We know…you may want to hold on to your leads for as long as possible, and you may think that what you are sending is incredibly important, but you still have to include an unsubscribe link for subscribers to opt-out if they no longer want to receive your emails. Just include this link at the bottom of your emails so that readers can find them as they scroll down.

Keep in mind that when someone asks to be removed, you need to process that request within 10 business days. It has to be simple, you don’t need to ask them for anything else, can’t charge them a fee, it simply has to remove the email, and the subscribers will not have to take any more steps.

Unsubscribe Link

In the above image, you can see that the Twenty Over Ten September newsletter offers the chance for recipients to “Unsubscribe” near the bottom of the page.

7. Your “From” Information is not Accurate

As a best practice, make sure you include a name in the “from” field that your subscribers are likely to remember, and don’t change it too often.

What Are Some of the Best Options?

  • You could use the name of an individual at the company
  • You can use your company’s name
  • You could even combine the two

Whoever you choose for it to be from, make sure that it is memorable and consistent so that your subscribers come to expect a certain person, which also makes it more memorable.

Twenty Over Ten newsletter

In the above image, you can see that the email for the Twenty Over Ten newsletter comes from Amanda Larson and the Twenty Over Ten marketing blog. Most of our emails like this one from MailChimp will either be from the CMO, Samantha Russell and the marketing team or Director of Marketing, Amanda Larson. This type of consistency makes your emails appear more trustworthy, while also “humanizing” the email blasts.

8. Your Mailbox Usage is Low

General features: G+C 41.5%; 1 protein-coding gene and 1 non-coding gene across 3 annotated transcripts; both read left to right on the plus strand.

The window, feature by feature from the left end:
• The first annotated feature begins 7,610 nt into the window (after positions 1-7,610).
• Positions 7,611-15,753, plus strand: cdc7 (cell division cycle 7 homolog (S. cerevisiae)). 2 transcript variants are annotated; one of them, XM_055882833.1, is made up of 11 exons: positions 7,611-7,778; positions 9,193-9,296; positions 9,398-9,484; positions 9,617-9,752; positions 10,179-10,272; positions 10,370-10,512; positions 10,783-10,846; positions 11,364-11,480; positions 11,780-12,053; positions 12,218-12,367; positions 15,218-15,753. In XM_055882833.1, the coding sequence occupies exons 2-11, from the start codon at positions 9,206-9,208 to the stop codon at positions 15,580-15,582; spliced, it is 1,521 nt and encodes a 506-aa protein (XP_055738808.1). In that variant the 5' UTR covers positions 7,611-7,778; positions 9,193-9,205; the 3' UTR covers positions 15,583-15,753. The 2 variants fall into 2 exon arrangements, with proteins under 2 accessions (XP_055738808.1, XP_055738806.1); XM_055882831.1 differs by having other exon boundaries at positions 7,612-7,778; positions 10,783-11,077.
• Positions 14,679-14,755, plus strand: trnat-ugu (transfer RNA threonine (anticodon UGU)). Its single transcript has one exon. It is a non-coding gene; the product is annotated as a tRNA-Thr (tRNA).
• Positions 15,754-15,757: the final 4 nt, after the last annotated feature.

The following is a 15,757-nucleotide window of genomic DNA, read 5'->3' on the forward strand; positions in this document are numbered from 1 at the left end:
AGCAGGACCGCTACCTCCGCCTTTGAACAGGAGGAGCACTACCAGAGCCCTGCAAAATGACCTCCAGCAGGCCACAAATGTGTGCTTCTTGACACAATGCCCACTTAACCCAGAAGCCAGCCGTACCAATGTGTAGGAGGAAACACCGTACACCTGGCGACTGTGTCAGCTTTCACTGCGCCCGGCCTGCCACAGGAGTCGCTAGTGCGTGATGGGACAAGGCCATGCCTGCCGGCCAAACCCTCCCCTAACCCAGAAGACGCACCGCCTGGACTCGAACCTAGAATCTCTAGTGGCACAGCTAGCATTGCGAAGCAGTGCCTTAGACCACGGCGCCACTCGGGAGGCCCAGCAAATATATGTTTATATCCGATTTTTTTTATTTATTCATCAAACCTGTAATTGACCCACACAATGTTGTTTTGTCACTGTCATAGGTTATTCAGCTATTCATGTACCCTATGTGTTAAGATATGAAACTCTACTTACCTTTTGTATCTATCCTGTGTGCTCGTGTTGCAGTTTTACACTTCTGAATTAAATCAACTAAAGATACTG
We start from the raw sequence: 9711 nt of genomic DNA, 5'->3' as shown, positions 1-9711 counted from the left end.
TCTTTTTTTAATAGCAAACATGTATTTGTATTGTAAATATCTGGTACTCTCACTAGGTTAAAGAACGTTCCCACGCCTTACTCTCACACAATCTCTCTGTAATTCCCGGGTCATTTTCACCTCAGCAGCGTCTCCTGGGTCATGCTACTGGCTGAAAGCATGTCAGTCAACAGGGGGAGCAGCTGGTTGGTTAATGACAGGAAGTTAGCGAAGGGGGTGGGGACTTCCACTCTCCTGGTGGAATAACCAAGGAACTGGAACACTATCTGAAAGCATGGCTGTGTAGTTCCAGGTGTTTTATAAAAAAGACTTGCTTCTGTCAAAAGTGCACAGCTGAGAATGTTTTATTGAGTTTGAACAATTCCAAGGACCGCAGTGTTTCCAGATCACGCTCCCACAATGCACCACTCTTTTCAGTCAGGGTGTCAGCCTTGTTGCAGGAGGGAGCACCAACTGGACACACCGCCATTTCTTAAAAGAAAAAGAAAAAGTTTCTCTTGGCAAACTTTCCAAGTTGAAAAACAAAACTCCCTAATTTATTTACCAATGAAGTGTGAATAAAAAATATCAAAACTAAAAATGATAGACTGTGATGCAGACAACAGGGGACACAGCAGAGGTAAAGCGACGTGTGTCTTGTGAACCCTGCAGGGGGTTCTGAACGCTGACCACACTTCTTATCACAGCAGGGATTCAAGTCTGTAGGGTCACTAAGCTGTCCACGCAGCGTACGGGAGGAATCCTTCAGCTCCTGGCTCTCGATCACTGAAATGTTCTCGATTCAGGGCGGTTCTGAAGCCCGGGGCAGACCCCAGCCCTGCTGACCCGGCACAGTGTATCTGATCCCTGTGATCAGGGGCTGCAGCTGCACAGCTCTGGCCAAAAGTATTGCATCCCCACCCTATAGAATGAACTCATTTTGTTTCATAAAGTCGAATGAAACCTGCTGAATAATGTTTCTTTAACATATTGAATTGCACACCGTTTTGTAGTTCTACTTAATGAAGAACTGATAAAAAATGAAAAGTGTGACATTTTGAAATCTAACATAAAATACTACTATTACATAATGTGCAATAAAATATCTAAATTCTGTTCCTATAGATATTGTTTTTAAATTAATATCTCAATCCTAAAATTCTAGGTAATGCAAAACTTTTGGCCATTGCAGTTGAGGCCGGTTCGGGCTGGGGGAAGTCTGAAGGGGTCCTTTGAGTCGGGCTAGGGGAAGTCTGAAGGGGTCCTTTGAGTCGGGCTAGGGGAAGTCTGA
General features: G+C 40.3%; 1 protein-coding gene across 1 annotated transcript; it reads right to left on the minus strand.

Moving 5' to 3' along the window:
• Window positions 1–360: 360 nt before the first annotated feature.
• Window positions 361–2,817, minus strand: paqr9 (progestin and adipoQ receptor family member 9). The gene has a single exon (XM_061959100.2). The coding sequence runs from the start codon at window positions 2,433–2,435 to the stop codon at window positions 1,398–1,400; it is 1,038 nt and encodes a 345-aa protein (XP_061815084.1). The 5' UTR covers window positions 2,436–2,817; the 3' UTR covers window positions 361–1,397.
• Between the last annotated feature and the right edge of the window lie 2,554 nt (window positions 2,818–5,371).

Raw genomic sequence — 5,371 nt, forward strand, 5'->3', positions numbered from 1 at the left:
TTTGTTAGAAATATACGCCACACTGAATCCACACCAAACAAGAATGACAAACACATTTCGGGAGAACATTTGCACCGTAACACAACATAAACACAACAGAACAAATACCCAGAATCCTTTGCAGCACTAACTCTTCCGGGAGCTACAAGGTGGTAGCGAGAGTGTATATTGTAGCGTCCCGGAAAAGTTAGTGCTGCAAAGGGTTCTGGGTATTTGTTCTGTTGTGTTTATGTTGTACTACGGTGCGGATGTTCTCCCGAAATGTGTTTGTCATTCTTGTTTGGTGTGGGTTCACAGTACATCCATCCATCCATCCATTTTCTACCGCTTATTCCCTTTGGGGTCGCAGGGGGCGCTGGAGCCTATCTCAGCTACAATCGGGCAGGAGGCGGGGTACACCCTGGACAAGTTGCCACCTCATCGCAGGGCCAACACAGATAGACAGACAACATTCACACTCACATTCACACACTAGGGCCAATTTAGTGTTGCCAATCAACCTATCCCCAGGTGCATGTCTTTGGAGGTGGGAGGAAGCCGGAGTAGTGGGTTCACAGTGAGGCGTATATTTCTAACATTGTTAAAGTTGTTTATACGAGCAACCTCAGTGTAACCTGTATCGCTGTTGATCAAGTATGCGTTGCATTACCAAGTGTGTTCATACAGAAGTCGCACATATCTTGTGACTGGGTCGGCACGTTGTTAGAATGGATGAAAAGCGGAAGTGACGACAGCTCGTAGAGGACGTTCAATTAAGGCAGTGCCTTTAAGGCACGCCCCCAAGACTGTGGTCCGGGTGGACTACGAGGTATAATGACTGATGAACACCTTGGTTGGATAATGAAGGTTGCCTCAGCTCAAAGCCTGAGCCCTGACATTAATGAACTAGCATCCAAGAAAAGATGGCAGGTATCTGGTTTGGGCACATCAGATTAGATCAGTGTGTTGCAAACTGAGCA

When it comes to filtering spam, mailbox providers look at the ratio of active to inactive email accounts on your list. If there are too many inactive subscribers and emails in your recipients, then this will start to raise some red flags.

In order to make sure this doesn’t happen, be sure to clean up your email list periodically of any subscribers who haven’t engaged with your campaigns in a while as there is a good possibility that email is no longer being used.

9. Your HTML Emails Don’t Follow Best Practices

In addition to the text-only emails, many people send HTML emails, as well, so that they can include some branding elements that make your emails more memorable, as this with help with engagement.

Here are some of the best practices for sending HTML emails:

  • Use a maximum width of 600-800 pixels, so that they look good when the client receives them.
  • Keep your image-to-text ratio low. Images are OK to include in your email marketing campaigns, but never send image-only emails with no text.
  • Stick with the basic fonts, don’t use anything too obscure.
  • Keep your HTML code simple and clean.
  • Optimize your images for email by compressing them first.
  • We can’t stress this enough…optimize for mobile.

10. You Used “Spammy” Words

You want to use words in your headlines and emails that capture the attention of your readers, however, be sure that the words that you are using aren’t too “spammy.”

Here Are Some Examples of Common Trigger Words to Avoid:

  • Amazing
  • Subject to Credit
  • Cancel at any time
  • check or money order
  • Congratulations!
  • For Only ($)
  • Free
  • Money Back
  • Great Offer
  • Guarantee
  • Increase your Sales
  • Order Now
  • Risk-Free
  • Special Promotion
  • Winner

For a full list of spam trigger words, check out this blog from HubSpot and do your best to avoid them.

Wrapping It All Up

Email marketing is a huge part to include in your overall campaigns and when done correctly it is extremely beneficial. You are providing useful and valuable information to your subscribers and also working hard to craft the emails. It’s important that you follow the above steps to ensure that all of your hard work is not going to waste by having your emails go to spam!

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About the author

Blair Kelly

Blair is a digital marketing assistant at Twenty Over Ten and has a passion for uncovering what drives online traffic and the highest engagement. She follows more animals on Instagram than humans and her greatest achievement is her daughter, Grey.